Dana Rohrabacher, U.S. Congressman, Endorses Regulate Marijuana Like Wine Act
"I don't believe that you protect people by throwing them in cages," Rohrabacher told attendees. "For us to be taking people for smoking a weed and putting them in prison or jail for that is a travesty. It's against everything our founding fathers believed in and somehow we got away from that."
Rohrabacher has long acknowledged that he frequently smoked weed in his younger days, and that he's grateful he was never busted, given that back in the late 1960s simply possessing a joint could land you in jail for six months. To even qualify for the Nov. 2012 ballot, supporters will have to gather 10,000 signatures and raise at least $1 million to get on the average Californian's radar screen.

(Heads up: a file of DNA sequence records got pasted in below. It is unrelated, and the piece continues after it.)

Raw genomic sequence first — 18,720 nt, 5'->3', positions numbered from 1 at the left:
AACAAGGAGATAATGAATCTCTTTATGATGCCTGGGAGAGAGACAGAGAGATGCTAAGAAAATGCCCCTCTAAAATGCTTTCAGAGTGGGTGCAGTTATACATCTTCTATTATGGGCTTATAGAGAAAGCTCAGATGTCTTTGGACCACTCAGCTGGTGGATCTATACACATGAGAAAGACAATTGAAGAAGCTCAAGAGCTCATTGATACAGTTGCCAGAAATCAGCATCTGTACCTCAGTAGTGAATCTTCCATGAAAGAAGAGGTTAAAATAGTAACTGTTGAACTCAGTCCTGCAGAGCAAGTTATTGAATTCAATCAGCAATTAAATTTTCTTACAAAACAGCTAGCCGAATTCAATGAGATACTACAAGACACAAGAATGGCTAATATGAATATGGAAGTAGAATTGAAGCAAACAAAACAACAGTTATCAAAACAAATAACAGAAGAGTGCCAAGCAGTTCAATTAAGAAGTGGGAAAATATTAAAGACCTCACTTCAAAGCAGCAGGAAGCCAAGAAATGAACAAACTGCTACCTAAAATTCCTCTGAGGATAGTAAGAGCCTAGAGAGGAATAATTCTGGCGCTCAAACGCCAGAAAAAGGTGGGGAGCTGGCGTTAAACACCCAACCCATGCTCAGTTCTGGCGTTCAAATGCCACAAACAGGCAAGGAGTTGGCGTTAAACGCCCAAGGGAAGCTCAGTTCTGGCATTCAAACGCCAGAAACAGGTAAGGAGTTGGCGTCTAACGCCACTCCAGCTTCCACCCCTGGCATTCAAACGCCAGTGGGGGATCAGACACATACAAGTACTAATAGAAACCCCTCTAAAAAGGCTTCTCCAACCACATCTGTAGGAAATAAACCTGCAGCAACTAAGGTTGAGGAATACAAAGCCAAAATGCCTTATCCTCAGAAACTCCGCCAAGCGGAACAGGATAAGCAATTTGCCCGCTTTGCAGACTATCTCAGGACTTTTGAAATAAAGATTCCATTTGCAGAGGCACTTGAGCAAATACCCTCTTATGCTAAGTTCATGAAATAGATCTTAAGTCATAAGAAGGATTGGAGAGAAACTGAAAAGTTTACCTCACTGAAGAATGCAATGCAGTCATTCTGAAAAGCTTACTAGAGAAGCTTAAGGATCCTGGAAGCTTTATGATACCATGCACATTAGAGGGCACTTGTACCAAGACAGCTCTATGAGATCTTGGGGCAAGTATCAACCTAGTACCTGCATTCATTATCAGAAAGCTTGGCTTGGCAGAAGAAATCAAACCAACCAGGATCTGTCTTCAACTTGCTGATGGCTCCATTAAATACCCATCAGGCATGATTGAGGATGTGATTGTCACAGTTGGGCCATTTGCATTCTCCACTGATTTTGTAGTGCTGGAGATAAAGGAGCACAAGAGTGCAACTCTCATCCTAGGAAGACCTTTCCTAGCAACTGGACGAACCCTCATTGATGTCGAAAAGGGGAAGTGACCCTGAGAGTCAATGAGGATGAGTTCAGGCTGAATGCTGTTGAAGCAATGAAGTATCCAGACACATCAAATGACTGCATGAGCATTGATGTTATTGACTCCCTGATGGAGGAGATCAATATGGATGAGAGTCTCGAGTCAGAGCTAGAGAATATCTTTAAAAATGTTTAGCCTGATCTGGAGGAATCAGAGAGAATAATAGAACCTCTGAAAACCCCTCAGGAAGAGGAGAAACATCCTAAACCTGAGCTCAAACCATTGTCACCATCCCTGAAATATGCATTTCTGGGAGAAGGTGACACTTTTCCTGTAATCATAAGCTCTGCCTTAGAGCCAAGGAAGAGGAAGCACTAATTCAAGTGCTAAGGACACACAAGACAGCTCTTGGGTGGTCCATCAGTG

Unlike Prop. 19, which would have legalized recreational pot use for adults but failed at the polls last year, however, Gray's bill doesn't contain any language adding new criminal penalties for providing pot to minors, nor does it add new limits to how much weed you can grow, which explains why most Northern California residents opposed it.
In any case, the fact that a prominent and popular Republican lawmaker is lending his name to a bill that would effectively legalize weed--and do so at a well-attended fundraiser at a mainstream and respectable establishment like the Newport Beach Vineyard & Winery--suggests that maybe, just maybe, this is an idea that, like a fine wine, has finally reached its time.